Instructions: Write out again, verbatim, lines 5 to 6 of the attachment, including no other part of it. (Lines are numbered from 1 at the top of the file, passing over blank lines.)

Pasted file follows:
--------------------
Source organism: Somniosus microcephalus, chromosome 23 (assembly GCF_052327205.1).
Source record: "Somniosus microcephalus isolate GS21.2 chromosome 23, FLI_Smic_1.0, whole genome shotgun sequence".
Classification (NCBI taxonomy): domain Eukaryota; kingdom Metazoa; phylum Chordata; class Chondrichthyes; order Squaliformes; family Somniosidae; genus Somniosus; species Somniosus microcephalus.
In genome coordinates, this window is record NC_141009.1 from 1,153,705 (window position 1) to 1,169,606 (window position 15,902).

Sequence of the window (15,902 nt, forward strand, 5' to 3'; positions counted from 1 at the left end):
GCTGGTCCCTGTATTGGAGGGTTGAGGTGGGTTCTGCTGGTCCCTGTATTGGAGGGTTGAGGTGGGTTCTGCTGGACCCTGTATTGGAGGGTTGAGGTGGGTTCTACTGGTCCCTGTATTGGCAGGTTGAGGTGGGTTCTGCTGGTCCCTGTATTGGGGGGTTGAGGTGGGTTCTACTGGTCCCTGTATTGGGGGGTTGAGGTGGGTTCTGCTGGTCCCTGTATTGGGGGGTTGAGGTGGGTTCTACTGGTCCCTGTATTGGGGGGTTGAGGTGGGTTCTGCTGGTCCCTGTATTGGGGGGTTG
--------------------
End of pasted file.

Sequence of the window (15,902 nt, forward strand, 5' to 3'; positions counted from 1 at the left end):
GCTGGTCCCTGTATTGGAGGGTTGAGGTGGGTTCTGCTGGTCCCTGTATTGGAGGGTTGAGGTGGGTTCTGCTGGACCCTGTATTGGAGGGTTGAGGTGGGTTCTACTGGTCCCTGTATTGGCAGGTTGAGGTGGGTTCTGCTGGTCCCTGTATTGGGGGGTTGAGGTGGGTTCTACTGGTCCCTGTATTGGGGGGTTGAGGTGGGTTCTGCTGGTCCCTGTATTGGGGGGTTGAGGTGGGTTCTACTGGTCCCTGTATTGGGGGGTTGAGGTGGGTTCTGCTGGTCCCTGTATTGGGGGGTTG